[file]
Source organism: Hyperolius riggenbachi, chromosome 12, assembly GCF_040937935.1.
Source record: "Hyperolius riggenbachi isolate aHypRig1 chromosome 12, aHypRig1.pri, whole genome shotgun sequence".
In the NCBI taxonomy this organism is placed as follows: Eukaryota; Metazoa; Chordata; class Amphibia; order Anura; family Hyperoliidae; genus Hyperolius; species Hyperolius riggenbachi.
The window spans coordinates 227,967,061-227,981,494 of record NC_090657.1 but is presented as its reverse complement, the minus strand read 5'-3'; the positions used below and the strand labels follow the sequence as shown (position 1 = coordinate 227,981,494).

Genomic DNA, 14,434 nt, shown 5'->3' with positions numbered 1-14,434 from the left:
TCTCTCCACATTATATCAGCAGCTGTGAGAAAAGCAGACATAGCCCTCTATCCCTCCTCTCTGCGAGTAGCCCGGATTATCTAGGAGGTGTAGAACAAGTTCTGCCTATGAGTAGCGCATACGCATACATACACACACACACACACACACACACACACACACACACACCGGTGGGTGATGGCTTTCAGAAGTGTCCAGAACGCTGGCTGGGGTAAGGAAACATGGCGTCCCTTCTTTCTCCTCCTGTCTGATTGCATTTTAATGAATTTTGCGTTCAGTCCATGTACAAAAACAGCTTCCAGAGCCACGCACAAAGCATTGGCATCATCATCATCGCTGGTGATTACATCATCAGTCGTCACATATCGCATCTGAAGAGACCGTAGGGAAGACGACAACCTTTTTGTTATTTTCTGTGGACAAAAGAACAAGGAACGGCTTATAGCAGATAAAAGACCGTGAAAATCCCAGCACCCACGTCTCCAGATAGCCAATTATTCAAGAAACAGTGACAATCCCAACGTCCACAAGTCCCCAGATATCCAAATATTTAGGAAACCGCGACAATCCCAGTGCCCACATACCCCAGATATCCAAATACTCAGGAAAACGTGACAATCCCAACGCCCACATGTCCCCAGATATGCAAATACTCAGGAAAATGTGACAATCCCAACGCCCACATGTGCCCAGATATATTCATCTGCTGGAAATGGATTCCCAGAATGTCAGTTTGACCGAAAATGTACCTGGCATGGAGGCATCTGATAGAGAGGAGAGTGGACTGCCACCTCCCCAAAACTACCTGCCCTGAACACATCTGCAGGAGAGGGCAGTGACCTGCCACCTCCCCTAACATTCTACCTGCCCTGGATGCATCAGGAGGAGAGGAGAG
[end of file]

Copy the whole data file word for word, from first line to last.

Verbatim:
Source organism: Hyperolius riggenbachi, chromosome 12, assembly GCF_040937935.1.
Source record: "Hyperolius riggenbachi isolate aHypRig1 chromosome 12, aHypRig1.pri, whole genome shotgun sequence".
In the NCBI taxonomy this organism is placed as follows: Eukaryota; Metazoa; Chordata; class Amphibia; order Anura; family Hyperoliidae; genus Hyperolius; species Hyperolius riggenbachi.
The window spans coordinates 227,967,061-227,981,494 of record NC_090657.1 but is presented as its reverse complement, the minus strand read 5'-3'; the positions used below and the strand labels follow the sequence as shown (position 1 = coordinate 227,981,494).

Genomic DNA, 14,434 nt, shown 5'->3' with positions numbered 1-14,434 from the left:
TCTCTCCACATTATATCAGCAGCTGTGAGAAAAGCAGACATAGCCCTCTATCCCTCCTCTCTGCGAGTAGCCCGGATTATCTAGGAGGTGTAGAACAAGTTCTGCCTATGAGTAGCGCATACGCATACATACACACACACACACACACACACACACACACACACACACCGGTGGGTGATGGCTTTCAGAAGTGTCCAGAACGCTGGCTGGGGTAAGGAAACATGGCGTCCCTTCTTTCTCCTCCTGTCTGATTGCATTTTAATGAATTTTGCGTTCAGTCCATGTACAAAAACAGCTTCCAGAGCCACGCACAAAGCATTGGCATCATCATCATCGCTGGTGATTACATCATCAGTCGTCACATATCGCATCTGAAGAGACCGTAGGGAAGACGACAACCTTTTTGTTATTTTCTGTGGACAAAAGAACAAGGAACGGCTTATAGCAGATAAAAGACCGTGAAAATCCCAGCACCCACGTCTCCAGATAGCCAATTATTCAAGAAACAGTGACAATCCCAACGTCCACAAGTCCCCAGATATCCAAATATTTAGGAAACCGCGACAATCCCAGTGCCCACATACCCCAGATATCCAAATACTCAGGAAAACGTGACAATCCCAACGCCCACATGTCCCCAGATATGCAAATACTCAGGAAAATGTGACAATCCCAACGCCCACATGTGCCCAGATATATTCATCTGCTGGAAATGGATTCCCAGAATGTCAGTTTGACCGAAAATGTACCTGGCATGGAGGCATCTGATAGAGAGGAGAGTGGACTGCCACCTCCCCAAAACTACCTGCCCTGAACACATCTGCAGGAGAGGGCAGTGACCTGCCACCTCCCCTAACATTCTACCTGCCCTGGATGCATCAGGAGGAGAGGAGAG